via [Sudar's Blog] source  [OpenHack India 2011]

 

Arduino Ethernet, ADK Available for purchase

Wednesday, July 13th, 2011

 

This week we are releasing a few new products and services. We begin with the Arduino Ethernet and the Arduino Mega ADK.

The Arduino Ethernet combines a regular Arduino board with the Ethernet Shield into a single board designed to power your internet of things projects. It has the ability (if fitted with an optional module) to be powered directly from the ethernet cable using a standard called “Power over Ethernet“,  this makes ideal for permanent installations in buildings and similar structures.

For example, prototypes of the board have been installed and have been operating for over a year at the “Campari Gallery” museum in Milan Italy relaying sensor data via OSC to video players and other interactive installations with amazing reliability.

You can use any FTDI compatible cable or module to program it. For this purpose we are also releasing a new USB2Serial module that is based on the same circuit that’s used in the Arduino UNO, hacking the firmware on the atmega8u2 will allow you to make amazing stuff with this cheap module.

The Arduino Mega ADK is an exciting new addition to the lineup. Google recently released an Arduino-derived open source accessory development kit (ADK) for Android phones and tablets. This is our take on the platform.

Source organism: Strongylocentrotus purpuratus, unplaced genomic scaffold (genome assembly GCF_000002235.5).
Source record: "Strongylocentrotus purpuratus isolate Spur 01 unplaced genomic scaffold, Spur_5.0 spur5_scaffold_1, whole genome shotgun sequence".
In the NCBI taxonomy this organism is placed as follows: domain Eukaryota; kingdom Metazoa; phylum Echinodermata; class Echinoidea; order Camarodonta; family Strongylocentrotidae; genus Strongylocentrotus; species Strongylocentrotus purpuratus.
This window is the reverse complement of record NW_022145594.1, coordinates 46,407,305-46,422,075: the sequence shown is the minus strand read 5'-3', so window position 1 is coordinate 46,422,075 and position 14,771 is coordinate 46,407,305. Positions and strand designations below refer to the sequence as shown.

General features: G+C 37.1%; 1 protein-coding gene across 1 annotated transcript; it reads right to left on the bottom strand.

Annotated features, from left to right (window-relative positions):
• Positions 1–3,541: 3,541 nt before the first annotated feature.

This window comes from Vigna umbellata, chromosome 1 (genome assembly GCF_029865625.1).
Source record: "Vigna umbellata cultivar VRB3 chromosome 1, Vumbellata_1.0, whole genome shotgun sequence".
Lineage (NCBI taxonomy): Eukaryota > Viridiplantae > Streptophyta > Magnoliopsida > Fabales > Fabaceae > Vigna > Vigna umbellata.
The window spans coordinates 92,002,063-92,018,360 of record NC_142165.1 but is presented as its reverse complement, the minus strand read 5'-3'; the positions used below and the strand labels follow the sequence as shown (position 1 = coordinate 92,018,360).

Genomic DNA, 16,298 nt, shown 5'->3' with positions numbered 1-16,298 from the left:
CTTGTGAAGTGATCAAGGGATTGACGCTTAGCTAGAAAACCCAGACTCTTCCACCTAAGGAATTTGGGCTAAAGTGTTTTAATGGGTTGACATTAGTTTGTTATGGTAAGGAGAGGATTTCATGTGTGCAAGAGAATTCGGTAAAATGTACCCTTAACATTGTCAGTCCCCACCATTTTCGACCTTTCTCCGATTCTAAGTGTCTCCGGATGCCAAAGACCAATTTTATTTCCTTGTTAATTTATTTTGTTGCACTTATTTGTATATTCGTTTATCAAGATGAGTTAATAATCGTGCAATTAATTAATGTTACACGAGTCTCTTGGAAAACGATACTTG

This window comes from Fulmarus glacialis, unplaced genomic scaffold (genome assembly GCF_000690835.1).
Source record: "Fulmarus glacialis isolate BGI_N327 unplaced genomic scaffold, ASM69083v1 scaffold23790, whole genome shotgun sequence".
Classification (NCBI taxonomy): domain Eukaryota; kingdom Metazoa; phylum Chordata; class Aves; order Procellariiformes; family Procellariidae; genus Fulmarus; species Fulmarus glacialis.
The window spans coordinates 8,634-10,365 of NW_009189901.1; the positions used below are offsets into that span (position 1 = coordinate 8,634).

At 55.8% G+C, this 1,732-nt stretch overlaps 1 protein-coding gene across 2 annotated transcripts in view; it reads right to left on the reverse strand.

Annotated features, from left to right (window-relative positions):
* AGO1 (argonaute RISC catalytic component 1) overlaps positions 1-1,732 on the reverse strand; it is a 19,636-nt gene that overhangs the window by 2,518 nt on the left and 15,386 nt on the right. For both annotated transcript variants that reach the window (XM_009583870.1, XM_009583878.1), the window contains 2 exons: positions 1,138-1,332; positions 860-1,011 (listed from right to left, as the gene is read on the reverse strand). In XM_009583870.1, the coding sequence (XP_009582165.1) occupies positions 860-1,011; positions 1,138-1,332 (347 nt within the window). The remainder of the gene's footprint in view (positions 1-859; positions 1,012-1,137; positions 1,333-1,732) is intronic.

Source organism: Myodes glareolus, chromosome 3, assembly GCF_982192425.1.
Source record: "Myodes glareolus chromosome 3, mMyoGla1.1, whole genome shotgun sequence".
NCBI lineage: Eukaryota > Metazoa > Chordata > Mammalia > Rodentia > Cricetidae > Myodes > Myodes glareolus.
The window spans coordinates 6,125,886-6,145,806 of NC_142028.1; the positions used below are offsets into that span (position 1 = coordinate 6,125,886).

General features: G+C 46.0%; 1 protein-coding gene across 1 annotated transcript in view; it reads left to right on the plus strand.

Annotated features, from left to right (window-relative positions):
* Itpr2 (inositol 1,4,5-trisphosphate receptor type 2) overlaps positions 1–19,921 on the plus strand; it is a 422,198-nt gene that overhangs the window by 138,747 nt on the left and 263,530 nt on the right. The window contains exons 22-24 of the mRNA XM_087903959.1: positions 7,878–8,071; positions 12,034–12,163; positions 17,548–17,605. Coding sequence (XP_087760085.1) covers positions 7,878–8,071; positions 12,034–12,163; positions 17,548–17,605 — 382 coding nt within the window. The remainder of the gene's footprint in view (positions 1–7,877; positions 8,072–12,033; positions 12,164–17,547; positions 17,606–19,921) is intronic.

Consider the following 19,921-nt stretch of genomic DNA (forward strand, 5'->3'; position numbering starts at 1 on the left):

It’s essentially an Arduino Mega 2560 with the addition of a USB Host chip that communicates with the phone and a beefy power supply (the board needs to be able to charge the phone). The communication is implemented using Oleg Mazurov’s USB Host library.

The ADK Sensor Kit makes it incredibly simple to develop with the ADK because there is no need to know anything about electronics, small modular sensors and actuators plug on top of the Mega ADK letting you create protoypes or robust installations in minutes!

Later this week we’ll release a few code examples that will make it very easy for anyone to build Android accessories with Arduino.

We hope you enjoy our new creations.

Tutorial: Arduino UNO + Google's ADK

Monday, May 30th, 2011

[Alex TC] from [Bricogeek] posted a tutorial about how to interface Arduino and Android replacing the ADK shield by Google with commonc sensors and actuators.